This is a nice idea, but doesn't this give you a dependent type system? This means type inference is undecidable in theory, and extremely complicated in practice...

The only difference between:

   <double> --> <double>


   A sequential array (distributed in time over sequential samples)
   with type T1[N] --> T2[N]

is the "N", which is what makes it a dependent type system...

Lots of people have tried to put array sizes into type systems
in conventional languages... It's no accident that none of them
have it...


At 11:55 AM 5/26/2004 +0100, Willink, Ed wrote:
Hi Edward, Bertram, Liying

> You have hit upon something that has bothered me for some time,
> and have expressed it better than I ever did...  There are several
> examples of this tension in the Ptolemy II library.  E.g., the
> FFT actor has type <double> --> <double>.  Why isn't it
> <[double]> --> <[double]>?  It could just as well be, and I don't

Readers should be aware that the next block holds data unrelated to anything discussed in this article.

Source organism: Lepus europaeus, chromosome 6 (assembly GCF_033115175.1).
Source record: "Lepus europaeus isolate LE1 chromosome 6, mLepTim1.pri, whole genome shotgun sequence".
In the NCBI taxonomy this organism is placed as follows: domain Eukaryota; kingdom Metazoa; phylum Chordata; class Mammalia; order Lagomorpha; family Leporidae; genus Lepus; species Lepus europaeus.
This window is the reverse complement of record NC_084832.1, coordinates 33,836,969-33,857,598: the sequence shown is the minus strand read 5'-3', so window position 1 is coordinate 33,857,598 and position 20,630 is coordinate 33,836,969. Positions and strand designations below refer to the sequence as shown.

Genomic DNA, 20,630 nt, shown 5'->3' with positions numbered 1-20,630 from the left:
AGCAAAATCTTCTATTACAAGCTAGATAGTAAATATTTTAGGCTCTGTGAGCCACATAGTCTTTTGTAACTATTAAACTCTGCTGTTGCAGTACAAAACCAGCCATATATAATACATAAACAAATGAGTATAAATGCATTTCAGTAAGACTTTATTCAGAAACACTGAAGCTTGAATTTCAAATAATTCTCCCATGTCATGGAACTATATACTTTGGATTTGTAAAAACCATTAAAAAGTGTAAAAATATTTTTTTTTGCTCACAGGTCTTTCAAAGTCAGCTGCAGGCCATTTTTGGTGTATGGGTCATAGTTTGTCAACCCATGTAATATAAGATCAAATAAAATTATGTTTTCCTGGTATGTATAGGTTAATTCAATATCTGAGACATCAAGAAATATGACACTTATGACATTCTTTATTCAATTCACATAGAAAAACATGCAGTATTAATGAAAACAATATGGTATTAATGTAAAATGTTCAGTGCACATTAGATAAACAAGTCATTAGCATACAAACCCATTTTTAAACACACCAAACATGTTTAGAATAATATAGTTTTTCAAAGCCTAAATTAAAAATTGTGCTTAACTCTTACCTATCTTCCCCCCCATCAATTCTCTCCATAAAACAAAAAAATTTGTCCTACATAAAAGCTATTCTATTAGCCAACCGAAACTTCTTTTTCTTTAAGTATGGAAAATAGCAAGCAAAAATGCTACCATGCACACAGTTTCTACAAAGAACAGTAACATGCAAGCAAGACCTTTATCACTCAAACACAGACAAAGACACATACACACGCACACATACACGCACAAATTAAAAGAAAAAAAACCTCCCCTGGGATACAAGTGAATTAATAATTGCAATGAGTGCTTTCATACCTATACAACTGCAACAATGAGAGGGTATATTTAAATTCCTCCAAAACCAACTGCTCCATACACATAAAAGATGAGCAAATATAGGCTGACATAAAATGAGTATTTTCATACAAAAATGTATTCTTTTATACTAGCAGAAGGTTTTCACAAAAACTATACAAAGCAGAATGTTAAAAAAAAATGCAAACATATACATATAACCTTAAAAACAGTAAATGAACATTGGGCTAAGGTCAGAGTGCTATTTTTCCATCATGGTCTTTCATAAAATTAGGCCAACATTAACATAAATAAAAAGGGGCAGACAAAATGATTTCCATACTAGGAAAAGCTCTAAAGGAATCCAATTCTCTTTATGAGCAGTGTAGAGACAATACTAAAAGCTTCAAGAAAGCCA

> know of any way to choose between these...

Surely <double> --> <double> is just wrong. It uses the COSSAP
fudge to support Arrays in a non-Array tool via accidental sequences.
Any type system that requires exaplanatory text, (use N successive
samples) is not a type system.

For the proposed WDL, Waveform Description Language,
I identified three distinct forms of array.

A conventional array (distributed over adjacent memory addresses)
A spatial array (distributed in space over a multi-port/multiple ports)
A sequential array (distributed in time over sequential samples)

(There is no limitation to 1D, provided the rasterising policy is
well defined.)

An FFT specification therefore is always T1[N} --> T2[N].
Particular specialisations may choose different forms of array distribution.

Once these three forms are treated uniformly, it is also very easy
to do automated conversions between them. For instance in Caltrop,
each conversion would be just an 'assignment', with the distribution
being an externally inferable property. In Ptolemy the multi-axis
type lattice needed for fixed point must be extended with a further
axis for the array-form lattice.


                Ed Willink

E.D.Willink,                             Email: mailto:[EMAIL PROTECTED]
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------------ Edward A. Lee, Professor 518 Cory Hall, UC Berkeley, Berkeley, CA 94720 phone: 510-642-0455, fax: 510-642-2739 [EMAIL PROTECTED],

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